This morning, I re-discovered a recording I made in the early morning hours of January 25, 2015 on 6,230 kHz SSB: the Australian Bureau of Meteorology’s marine weather radio service.
This was actually a new station for me and, no doubt, decent DX (though I’m sure the broadcast is quite audible when conditions are favorable). While I prefer old-school recorded voice for shipping forecasts, this nonetheless has a catchy cadence.
Click here to download the audio as an MP3, or simply listen via the embedded player below:
thanks for the recordings, I do remember the broadcasts from Sydney radio [VIS] on 2201khz 4428.7 and 6215.5KHZ this is before BOM took over the broadcasts.
The complete frequency & broadcast timetable can be found at the link below for Australian Bureau of Meteorology’s marine weather radio (I’ve copied & pasted the information, but for those interested in trying to DX it you may want to make a bookmark):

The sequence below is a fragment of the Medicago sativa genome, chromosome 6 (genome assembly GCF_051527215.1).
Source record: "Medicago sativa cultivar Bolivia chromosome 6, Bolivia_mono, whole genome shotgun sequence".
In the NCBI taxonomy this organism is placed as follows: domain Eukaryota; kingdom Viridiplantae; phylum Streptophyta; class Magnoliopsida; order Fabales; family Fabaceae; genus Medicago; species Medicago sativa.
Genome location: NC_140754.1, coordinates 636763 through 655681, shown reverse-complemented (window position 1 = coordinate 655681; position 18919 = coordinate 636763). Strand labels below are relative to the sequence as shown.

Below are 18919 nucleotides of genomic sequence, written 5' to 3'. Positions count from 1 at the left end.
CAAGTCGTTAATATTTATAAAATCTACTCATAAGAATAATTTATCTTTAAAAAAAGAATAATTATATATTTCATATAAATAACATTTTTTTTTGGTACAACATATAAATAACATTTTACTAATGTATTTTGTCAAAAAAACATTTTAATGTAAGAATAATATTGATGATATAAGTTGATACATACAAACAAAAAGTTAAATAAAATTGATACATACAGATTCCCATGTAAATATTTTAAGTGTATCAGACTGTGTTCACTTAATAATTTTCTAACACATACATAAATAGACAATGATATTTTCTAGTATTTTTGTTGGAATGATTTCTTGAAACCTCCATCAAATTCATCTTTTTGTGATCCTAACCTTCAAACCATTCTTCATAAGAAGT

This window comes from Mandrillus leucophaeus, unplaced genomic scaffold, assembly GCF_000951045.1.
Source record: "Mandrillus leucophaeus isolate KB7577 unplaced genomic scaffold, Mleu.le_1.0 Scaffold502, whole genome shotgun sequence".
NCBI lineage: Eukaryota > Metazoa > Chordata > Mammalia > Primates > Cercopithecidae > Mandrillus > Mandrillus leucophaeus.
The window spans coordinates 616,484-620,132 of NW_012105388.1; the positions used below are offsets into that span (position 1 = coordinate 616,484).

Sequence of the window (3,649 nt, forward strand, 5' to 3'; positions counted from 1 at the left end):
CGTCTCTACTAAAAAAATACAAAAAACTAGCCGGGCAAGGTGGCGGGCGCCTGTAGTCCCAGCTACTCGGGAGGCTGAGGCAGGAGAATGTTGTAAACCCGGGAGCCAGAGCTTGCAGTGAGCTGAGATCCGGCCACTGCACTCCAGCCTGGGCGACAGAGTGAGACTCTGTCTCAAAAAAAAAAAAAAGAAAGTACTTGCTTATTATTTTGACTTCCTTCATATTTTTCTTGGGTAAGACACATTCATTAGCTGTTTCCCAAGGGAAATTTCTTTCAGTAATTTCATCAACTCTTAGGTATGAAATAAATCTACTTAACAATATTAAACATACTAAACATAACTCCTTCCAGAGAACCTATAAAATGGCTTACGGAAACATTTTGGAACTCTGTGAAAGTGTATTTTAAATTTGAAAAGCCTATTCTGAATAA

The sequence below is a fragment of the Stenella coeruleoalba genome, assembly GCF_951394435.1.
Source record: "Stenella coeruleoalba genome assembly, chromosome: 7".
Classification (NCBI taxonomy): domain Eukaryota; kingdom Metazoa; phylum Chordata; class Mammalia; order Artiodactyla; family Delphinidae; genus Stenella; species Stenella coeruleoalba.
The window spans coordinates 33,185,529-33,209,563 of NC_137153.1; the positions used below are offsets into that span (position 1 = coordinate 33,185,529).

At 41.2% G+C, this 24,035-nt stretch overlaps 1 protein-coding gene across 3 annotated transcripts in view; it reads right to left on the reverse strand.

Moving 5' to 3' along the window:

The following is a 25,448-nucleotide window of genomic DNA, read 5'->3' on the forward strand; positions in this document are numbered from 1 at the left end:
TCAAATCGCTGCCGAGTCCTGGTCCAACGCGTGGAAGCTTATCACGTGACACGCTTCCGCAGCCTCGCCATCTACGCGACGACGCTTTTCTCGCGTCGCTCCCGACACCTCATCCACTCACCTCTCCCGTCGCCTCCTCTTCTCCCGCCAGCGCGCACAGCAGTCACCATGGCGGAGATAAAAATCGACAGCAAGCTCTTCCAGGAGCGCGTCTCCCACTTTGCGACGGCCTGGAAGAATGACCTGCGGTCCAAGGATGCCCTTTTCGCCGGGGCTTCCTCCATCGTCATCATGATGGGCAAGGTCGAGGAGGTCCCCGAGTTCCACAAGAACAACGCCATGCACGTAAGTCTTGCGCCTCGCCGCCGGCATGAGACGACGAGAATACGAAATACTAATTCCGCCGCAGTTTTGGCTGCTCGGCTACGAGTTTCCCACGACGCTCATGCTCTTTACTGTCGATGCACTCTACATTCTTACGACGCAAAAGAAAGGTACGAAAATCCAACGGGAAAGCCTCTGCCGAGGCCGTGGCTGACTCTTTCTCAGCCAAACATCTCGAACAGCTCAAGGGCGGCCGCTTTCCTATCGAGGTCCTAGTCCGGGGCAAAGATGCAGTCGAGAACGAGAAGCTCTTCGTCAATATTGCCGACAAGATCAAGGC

VMC frequencies (kHz):
Times are the local time (EST) at the transmitter.
Daytime (7am-6pm) 4426 and 16546
Night-time (6pm-7am) 2201 and 6507
Anytime 8176* and 12365
VMW frequencies (kHz):
Times are the local time (WST) at the transmitter.
Daytime (7am-6pm) 4149 and 16528
Night-time (6pm-7am) 2056 and 6230
Anytime 8113 and 12362
* NOTE: On 8176 kHz, the Bureau has agreed to allow State maritime authorities to transmit navigation warnings for a few minutes each hour. These transmissions by state authorities will commence at three minutes to the hour and must complete within 2-3 minutes, before the next ‘weather’ message is due to transmit (on the hour).
Hi Thomas, I will be looking for them. One question. Early morning east coast time or UTC time? I wonder since we are at the spring equinox if we will have a propagation path since darkness here and there at the same time could be problematic. However, the daylight terminator won’t be north/south forever very long.
It was early morning east coast time. By the way–glad you liked the Radio Bahrain recording as well. So glad Dan dropped that tip!